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Natasha’s Law is the new allergen legislation that comes into force on 1 October 2021 and will require food packed on the same site from which it is sold to be labelled with full ingredients.

How did Natasha’s Law come about?

The law came about following the tragic death of teenager, Natasha Ednan-Laperouse, who suffered an allergic reaction to eating sesame in a freshly prepared baguette that did not display allergen information on the packaging.

A consultation was held in early 2019, which proposed several different options on how rules around allergens could be tightened to offer UK food-allergy sufferers additional protection. According to the government, more than 70 per cent of respondents backed the chosen option for full ingredient list labelling. The Food Standards Agency also supported this.

What will change when Natasha’s Law comes into force?

Currently, any food which is prepared and packed on the same premises from which it is sold is not required to carry labels, and if asked for by a consumer, allergen information must be given in person by the food business. Natasha’s Law will require food businesses to include full ingredients labelling on prepacked foods for direct sale.
This means that:

  • Businesses will need to label any products prepacked for direct sale (PPDS) with the name of the food and a full ingredients list, with allergenic ingredients emphasised within the list.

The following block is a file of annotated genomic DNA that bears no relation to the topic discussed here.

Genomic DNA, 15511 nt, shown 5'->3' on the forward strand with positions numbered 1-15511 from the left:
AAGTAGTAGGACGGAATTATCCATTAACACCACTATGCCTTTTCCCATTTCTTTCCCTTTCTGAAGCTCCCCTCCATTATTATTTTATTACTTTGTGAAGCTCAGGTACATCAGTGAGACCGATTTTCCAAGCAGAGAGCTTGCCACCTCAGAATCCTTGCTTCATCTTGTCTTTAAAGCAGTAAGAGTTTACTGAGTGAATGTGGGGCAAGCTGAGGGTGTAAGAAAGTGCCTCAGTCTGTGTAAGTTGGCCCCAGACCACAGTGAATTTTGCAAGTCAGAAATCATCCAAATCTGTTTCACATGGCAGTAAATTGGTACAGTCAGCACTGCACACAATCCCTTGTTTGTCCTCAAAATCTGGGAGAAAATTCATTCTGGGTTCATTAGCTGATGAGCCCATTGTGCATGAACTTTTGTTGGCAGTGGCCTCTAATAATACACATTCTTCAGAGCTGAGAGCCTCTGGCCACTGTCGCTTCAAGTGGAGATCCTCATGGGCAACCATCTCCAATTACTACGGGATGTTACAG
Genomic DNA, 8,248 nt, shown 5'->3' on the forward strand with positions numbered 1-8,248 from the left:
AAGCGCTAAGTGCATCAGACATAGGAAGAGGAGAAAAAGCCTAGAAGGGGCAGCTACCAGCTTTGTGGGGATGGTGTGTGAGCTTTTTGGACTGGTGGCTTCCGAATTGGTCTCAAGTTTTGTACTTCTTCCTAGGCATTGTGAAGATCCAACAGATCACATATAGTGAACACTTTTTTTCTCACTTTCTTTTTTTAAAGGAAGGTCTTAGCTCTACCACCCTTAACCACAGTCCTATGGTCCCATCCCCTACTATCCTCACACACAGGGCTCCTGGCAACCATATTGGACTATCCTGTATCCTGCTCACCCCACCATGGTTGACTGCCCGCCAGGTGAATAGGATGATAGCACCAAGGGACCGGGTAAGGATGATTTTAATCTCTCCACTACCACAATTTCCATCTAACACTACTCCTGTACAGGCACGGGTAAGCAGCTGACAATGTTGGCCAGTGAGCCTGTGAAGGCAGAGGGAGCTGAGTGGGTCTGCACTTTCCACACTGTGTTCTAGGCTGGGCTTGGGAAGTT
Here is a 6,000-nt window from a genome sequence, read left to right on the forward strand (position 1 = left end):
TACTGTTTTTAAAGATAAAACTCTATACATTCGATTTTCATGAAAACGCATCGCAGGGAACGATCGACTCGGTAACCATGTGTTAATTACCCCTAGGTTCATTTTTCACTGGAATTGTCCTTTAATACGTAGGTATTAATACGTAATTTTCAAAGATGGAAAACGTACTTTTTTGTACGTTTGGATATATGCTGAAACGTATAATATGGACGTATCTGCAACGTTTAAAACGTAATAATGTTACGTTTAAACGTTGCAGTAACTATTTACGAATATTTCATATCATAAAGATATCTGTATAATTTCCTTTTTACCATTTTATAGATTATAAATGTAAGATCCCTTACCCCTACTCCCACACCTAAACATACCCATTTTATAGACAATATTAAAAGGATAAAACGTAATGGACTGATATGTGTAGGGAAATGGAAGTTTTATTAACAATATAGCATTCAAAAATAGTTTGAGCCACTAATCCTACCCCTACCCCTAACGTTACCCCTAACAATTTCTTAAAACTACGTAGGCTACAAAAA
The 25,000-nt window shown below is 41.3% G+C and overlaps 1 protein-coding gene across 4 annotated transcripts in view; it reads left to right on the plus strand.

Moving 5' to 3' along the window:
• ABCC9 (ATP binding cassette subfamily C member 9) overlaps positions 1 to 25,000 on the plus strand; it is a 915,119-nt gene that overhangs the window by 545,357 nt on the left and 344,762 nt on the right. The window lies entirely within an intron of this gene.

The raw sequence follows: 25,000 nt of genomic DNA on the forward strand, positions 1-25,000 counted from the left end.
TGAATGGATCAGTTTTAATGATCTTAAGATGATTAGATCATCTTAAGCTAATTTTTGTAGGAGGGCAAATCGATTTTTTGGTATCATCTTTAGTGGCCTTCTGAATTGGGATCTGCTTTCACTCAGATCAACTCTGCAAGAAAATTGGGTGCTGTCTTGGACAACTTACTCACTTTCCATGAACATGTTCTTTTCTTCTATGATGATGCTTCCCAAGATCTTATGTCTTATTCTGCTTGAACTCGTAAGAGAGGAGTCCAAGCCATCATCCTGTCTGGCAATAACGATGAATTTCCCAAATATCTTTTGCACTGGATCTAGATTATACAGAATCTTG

• Businesses will need to check whether their products require PPDS labelling and what steps they should take to comply with the new rules.

To check if your business sells PPDS food, check the Food Standards Agency allergen and ingredients food labelling tool.

How does Natasha’s Law impact takeaways?

Natasha’s Law does not directly impact businesses such as takeaways that operate a distance-selling model (e.g. food purchased over the phone or on the internet). However, if you do sell PPDS this way, you will need to ensure that steps are taken to provide mandatory allergen information to the consumer:

  • Before the purchase of the product – this can be in writing (via website, catalogue or menu) or over the phone
  • When the food is delivered – this can be in writing (via allergen stickers on food or an enclosed copy of a menu) or over the phone

How can UK food businesses prepare for new allergen regulations?

With less than three months until the law comes into force, it is important to take action and be prepared for when Natasha’s Law does come into place. According to a report by labelling printers, Brother, only 20% of businesses are completely prepared for Natasha’s Law. So what steps can you take?

1. See it as an opportunity

Awareness around allergens has increased over the years, but there are as many as two million allergy sufferers across the UK, many of whom find it difficult to buy food in shops and restaurants with confidence.